Why are you interested in Biblical archaeology—or at least interested enough to be reading a Biblical archaeology magazine?
Some people are interested in it because they think it will validate the historical truth of the Bible. I guess that’s OK, although it’s not my shtick. I’ve always felt you’ve got a weak faith in the Bible if you need archaeology to validate it. On the other hand, archaeology does sometimes provide exciting evidence, for example, that indeed David existed and was the father of a dynasty, as shown by the Tel Dan stela.a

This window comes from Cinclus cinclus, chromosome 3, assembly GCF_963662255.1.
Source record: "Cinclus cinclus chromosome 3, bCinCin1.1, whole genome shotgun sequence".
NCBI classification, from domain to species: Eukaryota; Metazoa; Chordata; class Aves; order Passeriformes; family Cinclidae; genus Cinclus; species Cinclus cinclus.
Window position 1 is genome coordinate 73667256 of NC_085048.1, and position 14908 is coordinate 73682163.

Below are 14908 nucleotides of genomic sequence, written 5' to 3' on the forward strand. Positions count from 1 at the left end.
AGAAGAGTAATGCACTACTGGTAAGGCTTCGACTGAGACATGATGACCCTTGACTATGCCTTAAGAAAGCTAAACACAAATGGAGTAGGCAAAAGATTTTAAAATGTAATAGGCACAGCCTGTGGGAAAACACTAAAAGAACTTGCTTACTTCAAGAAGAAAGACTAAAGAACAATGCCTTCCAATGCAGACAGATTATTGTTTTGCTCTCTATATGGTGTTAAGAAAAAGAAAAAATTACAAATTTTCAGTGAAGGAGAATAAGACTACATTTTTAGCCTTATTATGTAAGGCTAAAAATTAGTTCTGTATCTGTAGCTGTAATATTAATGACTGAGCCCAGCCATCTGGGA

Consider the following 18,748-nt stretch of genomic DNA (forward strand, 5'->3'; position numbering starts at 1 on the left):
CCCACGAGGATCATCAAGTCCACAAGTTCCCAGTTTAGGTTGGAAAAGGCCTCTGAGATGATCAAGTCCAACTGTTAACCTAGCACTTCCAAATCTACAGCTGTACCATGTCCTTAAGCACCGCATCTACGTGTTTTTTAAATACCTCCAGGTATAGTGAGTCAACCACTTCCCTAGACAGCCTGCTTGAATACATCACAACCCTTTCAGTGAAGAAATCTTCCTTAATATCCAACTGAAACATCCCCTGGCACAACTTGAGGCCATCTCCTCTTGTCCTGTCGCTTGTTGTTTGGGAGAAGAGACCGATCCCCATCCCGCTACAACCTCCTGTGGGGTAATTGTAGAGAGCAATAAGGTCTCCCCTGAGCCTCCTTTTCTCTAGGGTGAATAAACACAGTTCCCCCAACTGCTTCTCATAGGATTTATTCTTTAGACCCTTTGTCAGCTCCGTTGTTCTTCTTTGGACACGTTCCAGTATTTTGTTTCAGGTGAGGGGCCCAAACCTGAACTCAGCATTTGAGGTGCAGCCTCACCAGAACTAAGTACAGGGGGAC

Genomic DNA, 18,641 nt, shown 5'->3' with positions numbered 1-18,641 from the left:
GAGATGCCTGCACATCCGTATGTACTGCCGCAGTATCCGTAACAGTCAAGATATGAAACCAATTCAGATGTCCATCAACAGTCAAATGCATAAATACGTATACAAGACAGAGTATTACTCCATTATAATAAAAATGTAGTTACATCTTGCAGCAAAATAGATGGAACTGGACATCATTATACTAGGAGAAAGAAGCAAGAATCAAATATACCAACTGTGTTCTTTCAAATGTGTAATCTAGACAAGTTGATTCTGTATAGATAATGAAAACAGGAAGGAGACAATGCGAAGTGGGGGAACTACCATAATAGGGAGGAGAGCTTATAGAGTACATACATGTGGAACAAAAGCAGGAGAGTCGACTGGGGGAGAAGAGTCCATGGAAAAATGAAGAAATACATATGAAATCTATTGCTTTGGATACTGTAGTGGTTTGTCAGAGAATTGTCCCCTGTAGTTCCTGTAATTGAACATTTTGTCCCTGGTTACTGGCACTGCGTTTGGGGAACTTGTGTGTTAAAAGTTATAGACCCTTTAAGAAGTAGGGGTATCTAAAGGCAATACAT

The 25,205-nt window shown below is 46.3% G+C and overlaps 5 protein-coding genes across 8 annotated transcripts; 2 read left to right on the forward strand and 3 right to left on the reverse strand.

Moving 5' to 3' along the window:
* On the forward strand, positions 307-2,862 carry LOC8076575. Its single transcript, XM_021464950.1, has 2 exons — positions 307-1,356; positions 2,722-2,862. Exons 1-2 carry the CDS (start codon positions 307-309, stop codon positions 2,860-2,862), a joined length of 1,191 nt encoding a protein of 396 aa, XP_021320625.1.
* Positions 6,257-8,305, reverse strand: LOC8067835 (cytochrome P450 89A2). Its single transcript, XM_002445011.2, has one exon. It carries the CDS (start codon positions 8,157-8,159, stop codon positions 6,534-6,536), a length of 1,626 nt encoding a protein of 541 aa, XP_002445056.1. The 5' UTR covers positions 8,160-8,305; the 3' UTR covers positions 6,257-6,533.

But archaeology also sometimes provides evidence that seems to refute the Biblical account. That is the case, for example, with the Israelite conquest of the land as described in the Book of Joshua. The various cities that the Israelites supposedly conquered simply cannot be lined up with the archaeological evidence. As I conclude after analyzing the evidence in the new third edition of our book Ancient Israel, “The conquest tradition in the Book of Joshua is therefore better seen as a literary, theological account, rather than an historical one.”b (But see the article on the conquest of Hazor.)